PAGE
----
MATTHEW GENTZKOW WINS PRESTIGIOUS ECONOMICS AWARD
April 17, 2014
Economics professor Matthew Gentzkow was awarded the American Economic Association’s (AEA) 2014 John Bates Clark Medal, presented to an American economist under the age of forty who is judged to have made the most significant contribution to economic thought and knowledge.
Gentzkow, Richard O. Ryan Professor of Economics and Neubauer Family Faculty Fellow, was recognized for his work in the field of media economics, including studies of the effect of increased digitization on the press, the market forces that shape the creation of new forms of media, and links between media and levels of political polarization.
"Matt is an exceptional researcher, and it's great to see him receive this well-deserved recognition," said Sunil Kumar, dean and George Pratt Shultz Professor of Operations Management. "Matt is the most accomplished of a set of rising stars at Booth who are truly outstanding economists. We have the greatest expectations of him going forward."
The AEA Honors and Awards Committee said Gentzkow is a "productive young economist who applies frontier methods in empirics and theory to an important set of questions. His skills span the full range of the discipline. He has been a pioneer in the area of media economics, defining questions appropriate to the changing media landscape."
The Clark Medal is considered one of the two most prestigious awards in the field of economics, along with the Nobel Prize in Economic Sciences, and is named after the American economist John Bates Clark (1847–1938).
Other members of the University of Chicago community to win the award include Gary Becker, Milton Friedman, Jim Heckman, Steve Levitt, and Kevin Murphy. Some 40 percent of Clark Medal winners go on to win the Nobel Prize in Economic Sciences. Past Clark Medalists who also won the Nobel include Becker, Friedman, Paul Krugman, and Kenneth Arrow.
The committee cited Gentzkow’s research in three areas:
• A first set of papers studies political bias in the news media. In “What Drives Media Slant? Evidence from U.S. Daily Newspapers” (Econometrica, 2010), Gentzkow and co-author Jesse Shapiro, Chookaszian Family Professor of Economics, use textual analysis of a large set of newspaper articles to classify content as more Republican or more Democrat. In “Ideological Segregation Online and Offline” (Quarterly Journal of Economics, 2011), Gentzkow and Shapiro look for evidence of the so-called internet “echo chamber,” where people of similar ideological bent talk solely to one another when they are online.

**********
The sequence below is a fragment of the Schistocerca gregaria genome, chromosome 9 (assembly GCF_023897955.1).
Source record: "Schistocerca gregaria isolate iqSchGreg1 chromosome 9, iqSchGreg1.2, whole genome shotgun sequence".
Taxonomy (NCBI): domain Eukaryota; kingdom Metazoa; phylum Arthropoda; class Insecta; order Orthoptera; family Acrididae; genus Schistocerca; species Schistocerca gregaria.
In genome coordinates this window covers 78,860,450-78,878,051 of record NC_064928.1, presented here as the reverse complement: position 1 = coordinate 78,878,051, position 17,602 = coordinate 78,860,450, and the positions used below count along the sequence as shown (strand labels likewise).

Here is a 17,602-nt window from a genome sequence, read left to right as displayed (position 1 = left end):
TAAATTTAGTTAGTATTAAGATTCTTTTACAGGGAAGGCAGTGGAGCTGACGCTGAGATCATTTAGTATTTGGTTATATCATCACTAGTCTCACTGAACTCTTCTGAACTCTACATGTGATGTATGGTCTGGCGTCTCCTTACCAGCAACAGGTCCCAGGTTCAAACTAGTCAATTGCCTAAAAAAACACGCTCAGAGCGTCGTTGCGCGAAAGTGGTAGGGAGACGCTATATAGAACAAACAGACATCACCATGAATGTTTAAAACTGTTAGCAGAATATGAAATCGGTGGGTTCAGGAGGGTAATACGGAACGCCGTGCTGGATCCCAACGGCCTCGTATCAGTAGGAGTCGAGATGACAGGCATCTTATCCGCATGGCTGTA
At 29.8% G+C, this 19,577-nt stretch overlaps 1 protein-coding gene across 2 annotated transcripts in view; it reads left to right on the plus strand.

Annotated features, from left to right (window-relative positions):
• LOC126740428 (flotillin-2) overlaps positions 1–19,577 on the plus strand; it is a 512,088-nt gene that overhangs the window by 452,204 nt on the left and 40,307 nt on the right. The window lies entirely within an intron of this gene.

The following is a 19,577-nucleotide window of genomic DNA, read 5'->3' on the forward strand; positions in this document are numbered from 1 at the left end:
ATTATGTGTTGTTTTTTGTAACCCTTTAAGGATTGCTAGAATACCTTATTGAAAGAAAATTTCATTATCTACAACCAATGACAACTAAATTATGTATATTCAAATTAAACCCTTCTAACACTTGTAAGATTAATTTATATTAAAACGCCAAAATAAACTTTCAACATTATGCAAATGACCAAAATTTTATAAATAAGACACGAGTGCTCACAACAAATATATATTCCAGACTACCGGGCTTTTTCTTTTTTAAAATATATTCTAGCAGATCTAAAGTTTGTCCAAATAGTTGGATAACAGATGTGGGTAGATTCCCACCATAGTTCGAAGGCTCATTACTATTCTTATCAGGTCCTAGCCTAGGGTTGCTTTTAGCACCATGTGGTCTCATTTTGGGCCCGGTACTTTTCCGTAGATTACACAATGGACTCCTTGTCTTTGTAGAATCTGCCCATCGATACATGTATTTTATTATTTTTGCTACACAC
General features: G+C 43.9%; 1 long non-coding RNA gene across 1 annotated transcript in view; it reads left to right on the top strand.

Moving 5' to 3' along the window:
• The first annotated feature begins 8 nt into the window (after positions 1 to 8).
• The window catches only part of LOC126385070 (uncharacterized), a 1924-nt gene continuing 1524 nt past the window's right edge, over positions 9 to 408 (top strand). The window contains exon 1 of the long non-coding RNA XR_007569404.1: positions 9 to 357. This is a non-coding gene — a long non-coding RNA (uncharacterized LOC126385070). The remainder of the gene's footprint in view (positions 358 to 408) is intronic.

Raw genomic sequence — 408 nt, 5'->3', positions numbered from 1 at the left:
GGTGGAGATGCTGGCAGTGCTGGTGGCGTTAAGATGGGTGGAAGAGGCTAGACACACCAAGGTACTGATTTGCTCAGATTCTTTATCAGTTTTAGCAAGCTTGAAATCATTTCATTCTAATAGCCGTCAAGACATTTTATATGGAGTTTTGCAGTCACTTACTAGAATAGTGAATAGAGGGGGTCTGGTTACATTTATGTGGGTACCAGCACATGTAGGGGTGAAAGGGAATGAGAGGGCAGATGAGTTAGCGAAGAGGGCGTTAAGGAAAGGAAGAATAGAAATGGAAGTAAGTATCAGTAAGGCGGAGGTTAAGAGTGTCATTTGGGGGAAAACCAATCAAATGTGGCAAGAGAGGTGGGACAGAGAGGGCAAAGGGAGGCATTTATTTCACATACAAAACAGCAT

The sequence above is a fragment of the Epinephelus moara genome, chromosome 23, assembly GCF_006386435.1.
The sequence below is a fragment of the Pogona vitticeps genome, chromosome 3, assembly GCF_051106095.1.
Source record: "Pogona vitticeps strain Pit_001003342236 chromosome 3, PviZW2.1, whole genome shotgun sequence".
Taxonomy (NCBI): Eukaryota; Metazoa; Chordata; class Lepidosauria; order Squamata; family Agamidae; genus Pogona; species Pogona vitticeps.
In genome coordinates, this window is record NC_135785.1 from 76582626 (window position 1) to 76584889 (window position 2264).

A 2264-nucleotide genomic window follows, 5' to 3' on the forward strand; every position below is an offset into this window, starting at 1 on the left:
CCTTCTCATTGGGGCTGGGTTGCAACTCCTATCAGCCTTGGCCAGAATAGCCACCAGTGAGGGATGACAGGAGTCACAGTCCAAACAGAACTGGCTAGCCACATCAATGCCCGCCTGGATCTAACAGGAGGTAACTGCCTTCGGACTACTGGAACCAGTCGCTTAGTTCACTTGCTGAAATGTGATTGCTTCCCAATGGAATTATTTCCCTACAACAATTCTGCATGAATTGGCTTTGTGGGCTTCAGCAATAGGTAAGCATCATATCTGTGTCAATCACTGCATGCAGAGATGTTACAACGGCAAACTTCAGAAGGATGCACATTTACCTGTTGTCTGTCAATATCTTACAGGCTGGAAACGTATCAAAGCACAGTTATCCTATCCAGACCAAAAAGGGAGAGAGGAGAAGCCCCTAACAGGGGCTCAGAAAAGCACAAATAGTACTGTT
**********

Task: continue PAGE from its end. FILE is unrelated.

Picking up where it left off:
• A second set of papers explores the impact of television on society. “Television and Voter Turnout” (Quarterly Journal of Economics, 2006) measures the effect of television on voter turnout and shows that a significant fraction of the reduction in voter turnout over the last century can be explained by the introduction and the increased penetration of television.
• A third set of papers explores questions of persuasion. In “Media Bias and Reputation,” authored with Shapiro (Journal of Political Economy, 2006), the authors highlight the incentives of news outlets to incorporate an ideological slant. With Emir Kamenica, professor of economics, Gentzkow authored a series of applied theory papers that tackles the question of how, in a game where a sender communicates private information to a receiver, a sender might choose to package information to influence how a receiver behaves.
Gentzkow received an Alfred P. Sloan Research Fellowship in 2009. He has also been awarded several National Science Foundation grants for research on media and Booth’s Faculty Excellence Award for teaching.
“He has thus emerged as a leader in a new generation of microeconomists applying economic methods to analyze questions that were historically analyzed by non-economists,” concluded the AEA.